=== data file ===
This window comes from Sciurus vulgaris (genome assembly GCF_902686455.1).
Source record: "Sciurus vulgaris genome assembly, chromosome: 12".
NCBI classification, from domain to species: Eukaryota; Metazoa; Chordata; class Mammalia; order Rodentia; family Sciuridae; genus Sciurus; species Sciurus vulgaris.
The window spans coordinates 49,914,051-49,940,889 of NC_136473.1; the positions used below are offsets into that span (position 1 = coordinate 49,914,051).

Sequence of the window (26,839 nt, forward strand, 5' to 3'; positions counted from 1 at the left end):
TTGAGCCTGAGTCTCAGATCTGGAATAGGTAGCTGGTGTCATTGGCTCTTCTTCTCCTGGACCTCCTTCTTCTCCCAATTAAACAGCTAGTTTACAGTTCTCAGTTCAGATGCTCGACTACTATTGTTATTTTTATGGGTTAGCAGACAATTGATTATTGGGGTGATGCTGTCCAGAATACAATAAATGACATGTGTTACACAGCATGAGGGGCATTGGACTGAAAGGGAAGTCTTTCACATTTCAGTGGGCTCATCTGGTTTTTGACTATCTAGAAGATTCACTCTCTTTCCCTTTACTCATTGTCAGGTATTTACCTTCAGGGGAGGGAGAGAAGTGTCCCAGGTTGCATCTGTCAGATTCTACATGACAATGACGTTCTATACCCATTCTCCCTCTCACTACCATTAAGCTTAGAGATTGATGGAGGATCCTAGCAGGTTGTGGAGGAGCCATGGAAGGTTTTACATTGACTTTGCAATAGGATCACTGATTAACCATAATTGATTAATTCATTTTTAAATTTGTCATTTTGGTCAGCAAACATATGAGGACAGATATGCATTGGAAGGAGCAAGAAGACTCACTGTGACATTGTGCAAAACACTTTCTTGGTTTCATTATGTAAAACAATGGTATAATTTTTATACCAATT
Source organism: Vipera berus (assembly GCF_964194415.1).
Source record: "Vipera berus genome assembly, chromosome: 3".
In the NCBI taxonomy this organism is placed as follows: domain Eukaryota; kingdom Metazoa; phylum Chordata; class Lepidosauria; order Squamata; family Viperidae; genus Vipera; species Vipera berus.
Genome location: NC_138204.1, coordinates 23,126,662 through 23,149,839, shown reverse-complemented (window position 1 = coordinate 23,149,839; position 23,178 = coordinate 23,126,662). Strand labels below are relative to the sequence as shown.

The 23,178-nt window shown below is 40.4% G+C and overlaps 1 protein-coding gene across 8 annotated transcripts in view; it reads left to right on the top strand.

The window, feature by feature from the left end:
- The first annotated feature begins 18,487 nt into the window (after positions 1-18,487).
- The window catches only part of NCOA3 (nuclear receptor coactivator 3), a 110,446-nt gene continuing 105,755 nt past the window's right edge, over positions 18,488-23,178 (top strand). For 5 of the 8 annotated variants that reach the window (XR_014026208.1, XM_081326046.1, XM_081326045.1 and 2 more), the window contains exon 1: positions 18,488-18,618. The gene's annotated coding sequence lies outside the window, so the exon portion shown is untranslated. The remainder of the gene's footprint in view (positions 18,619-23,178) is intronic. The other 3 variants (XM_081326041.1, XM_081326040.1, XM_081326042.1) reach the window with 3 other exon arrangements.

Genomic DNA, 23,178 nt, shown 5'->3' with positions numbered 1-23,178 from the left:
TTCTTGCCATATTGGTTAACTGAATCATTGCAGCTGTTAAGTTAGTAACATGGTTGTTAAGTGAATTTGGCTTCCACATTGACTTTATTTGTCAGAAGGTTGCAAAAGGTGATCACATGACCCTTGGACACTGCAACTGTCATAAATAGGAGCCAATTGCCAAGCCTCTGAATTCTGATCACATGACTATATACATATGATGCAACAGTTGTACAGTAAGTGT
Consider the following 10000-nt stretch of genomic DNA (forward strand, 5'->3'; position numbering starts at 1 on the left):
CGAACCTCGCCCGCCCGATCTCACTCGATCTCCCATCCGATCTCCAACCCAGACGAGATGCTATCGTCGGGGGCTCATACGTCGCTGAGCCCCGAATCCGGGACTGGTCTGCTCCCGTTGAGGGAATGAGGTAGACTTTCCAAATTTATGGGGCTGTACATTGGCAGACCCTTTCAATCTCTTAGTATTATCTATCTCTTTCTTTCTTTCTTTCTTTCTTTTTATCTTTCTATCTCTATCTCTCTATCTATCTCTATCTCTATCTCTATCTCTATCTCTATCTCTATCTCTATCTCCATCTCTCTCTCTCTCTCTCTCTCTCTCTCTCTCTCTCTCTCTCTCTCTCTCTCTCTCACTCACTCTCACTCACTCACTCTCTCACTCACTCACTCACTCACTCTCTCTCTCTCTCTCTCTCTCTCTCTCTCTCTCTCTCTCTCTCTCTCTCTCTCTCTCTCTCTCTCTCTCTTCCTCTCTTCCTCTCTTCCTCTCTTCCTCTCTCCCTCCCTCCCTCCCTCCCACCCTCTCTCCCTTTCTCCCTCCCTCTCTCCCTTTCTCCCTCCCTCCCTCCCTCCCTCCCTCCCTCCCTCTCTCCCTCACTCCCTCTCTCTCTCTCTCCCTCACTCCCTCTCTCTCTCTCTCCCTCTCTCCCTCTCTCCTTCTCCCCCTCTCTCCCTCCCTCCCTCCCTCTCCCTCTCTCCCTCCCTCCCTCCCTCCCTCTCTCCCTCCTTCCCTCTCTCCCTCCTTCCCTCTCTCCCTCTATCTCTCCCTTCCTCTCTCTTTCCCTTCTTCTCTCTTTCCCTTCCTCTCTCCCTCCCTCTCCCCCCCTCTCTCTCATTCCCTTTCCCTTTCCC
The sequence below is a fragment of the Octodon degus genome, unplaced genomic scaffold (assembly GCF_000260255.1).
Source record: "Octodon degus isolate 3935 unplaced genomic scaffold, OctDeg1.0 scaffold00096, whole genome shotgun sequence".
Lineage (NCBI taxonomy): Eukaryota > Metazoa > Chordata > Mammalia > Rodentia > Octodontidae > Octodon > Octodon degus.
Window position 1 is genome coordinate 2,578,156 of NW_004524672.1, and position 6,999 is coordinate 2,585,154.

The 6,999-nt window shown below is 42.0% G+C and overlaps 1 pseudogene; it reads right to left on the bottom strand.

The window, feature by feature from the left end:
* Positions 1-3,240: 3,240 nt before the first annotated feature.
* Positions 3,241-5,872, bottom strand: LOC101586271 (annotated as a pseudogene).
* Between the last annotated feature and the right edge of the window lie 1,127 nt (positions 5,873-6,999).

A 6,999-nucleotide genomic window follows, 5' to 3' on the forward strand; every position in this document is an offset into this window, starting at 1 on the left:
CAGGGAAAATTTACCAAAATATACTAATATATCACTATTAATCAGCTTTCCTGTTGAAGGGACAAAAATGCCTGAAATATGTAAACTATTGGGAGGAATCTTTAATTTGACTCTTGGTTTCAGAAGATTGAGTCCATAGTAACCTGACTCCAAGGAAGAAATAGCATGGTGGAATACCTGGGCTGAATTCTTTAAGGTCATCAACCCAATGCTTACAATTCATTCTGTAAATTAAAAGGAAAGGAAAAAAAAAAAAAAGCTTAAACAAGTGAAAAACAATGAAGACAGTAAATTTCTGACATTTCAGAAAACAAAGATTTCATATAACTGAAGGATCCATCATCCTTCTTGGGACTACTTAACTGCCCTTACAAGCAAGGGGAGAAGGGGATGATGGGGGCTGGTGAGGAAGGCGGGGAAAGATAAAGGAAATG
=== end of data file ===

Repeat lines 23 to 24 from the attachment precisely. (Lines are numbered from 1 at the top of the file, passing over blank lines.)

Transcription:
The 6,999-nt window shown below is 42.0% G+C and overlaps 1 pseudogene; it reads right to left on the bottom strand.

The window, feature by feature from the left end: